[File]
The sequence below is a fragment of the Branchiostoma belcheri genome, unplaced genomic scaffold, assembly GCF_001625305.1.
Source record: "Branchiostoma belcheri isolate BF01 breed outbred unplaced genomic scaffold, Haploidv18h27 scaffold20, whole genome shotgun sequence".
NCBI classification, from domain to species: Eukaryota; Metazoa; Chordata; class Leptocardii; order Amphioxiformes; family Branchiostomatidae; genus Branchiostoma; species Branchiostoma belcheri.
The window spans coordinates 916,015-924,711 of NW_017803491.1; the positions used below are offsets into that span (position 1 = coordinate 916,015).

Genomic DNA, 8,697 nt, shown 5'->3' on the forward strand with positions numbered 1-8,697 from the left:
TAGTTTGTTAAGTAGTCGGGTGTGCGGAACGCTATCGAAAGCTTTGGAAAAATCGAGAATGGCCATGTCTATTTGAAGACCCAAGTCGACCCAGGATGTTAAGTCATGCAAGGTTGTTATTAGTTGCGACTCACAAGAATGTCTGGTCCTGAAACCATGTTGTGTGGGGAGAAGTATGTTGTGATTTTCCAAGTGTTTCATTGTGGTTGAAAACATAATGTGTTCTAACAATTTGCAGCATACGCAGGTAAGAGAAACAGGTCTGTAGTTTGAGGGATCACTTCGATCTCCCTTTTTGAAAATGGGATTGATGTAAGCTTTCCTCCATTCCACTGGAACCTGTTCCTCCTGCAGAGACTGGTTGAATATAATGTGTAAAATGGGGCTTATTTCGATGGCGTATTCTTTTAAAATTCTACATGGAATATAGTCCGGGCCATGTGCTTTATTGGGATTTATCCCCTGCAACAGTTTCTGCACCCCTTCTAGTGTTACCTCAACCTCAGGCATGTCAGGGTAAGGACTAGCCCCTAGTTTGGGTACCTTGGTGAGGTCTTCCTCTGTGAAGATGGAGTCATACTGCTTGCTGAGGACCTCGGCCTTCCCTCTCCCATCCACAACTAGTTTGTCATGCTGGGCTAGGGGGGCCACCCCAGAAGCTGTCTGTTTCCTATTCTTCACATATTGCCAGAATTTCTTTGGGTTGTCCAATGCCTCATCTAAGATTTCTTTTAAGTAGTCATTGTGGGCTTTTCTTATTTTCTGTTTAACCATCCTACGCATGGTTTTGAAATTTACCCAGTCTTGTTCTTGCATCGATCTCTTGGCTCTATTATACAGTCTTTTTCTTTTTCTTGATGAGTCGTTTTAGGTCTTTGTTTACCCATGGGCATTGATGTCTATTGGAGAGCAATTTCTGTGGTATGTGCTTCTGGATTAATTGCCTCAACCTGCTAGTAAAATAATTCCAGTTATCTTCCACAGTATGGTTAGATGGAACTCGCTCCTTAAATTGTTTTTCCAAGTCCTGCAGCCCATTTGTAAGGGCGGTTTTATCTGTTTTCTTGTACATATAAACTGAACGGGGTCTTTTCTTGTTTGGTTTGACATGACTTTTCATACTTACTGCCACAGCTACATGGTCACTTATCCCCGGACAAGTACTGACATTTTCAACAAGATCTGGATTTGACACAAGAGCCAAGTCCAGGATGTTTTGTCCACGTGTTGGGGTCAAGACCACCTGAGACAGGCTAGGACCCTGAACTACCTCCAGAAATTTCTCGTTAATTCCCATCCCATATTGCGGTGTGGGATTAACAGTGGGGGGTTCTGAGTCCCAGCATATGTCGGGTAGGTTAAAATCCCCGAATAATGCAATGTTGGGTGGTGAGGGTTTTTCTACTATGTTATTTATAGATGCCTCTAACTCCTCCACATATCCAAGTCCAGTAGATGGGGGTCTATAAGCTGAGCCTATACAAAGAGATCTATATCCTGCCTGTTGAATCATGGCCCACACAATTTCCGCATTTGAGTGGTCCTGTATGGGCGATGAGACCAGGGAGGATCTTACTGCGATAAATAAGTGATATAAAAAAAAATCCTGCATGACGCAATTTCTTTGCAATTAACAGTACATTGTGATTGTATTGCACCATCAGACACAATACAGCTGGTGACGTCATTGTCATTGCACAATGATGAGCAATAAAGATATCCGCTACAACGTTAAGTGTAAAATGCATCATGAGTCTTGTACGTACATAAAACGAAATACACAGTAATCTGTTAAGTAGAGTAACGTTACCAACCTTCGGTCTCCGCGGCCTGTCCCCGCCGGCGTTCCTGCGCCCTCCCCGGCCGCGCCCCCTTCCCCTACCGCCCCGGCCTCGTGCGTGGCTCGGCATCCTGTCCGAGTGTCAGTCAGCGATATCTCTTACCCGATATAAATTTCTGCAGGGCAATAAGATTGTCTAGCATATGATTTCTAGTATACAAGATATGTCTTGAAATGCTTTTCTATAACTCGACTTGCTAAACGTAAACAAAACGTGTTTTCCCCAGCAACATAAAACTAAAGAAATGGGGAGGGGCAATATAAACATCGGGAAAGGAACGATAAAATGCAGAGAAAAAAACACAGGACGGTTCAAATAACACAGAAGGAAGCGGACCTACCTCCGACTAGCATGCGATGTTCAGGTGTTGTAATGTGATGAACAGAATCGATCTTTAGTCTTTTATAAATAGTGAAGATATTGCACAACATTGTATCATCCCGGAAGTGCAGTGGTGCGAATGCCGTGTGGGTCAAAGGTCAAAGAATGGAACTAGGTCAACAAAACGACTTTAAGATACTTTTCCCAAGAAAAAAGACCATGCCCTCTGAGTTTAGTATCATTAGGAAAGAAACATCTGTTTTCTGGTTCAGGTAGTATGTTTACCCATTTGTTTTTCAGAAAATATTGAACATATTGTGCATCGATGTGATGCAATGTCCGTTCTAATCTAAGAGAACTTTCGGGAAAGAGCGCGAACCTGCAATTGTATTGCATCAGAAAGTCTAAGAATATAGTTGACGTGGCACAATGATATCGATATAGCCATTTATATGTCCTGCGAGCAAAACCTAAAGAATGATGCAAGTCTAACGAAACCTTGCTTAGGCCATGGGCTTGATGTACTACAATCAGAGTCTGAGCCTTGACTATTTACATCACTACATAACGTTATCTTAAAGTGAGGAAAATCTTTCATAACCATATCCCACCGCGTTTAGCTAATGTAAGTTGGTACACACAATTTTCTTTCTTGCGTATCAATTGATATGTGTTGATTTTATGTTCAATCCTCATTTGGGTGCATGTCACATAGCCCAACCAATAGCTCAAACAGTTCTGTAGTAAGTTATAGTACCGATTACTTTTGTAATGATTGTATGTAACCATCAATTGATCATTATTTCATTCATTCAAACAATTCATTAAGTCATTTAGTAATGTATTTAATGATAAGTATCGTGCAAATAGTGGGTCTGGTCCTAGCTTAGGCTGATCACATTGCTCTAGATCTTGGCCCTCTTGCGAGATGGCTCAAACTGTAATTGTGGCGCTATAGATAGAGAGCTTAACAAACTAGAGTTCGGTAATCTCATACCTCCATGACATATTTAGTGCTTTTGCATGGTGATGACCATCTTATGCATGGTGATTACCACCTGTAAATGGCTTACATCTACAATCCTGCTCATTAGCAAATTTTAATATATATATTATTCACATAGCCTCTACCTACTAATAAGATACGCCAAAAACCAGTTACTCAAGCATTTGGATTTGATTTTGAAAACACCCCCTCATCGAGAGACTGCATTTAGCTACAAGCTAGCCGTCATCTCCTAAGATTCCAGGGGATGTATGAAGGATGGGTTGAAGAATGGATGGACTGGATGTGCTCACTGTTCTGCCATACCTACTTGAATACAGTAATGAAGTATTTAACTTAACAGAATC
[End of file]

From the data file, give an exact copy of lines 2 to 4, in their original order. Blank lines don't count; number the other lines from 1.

Source record: "Branchiostoma belcheri isolate BF01 breed outbred unplaced genomic scaffold, Haploidv18h27 scaffold20, whole genome shotgun sequence".
NCBI classification, from domain to species: Eukaryota; Metazoa; Chordata; class Leptocardii; order Amphioxiformes; family Branchiostomatidae; genus Branchiostoma; species Branchiostoma belcheri.
The window spans coordinates 916,015-924,711 of NW_017803491.1; the positions used below are offsets into that span (position 1 = coordinate 916,015).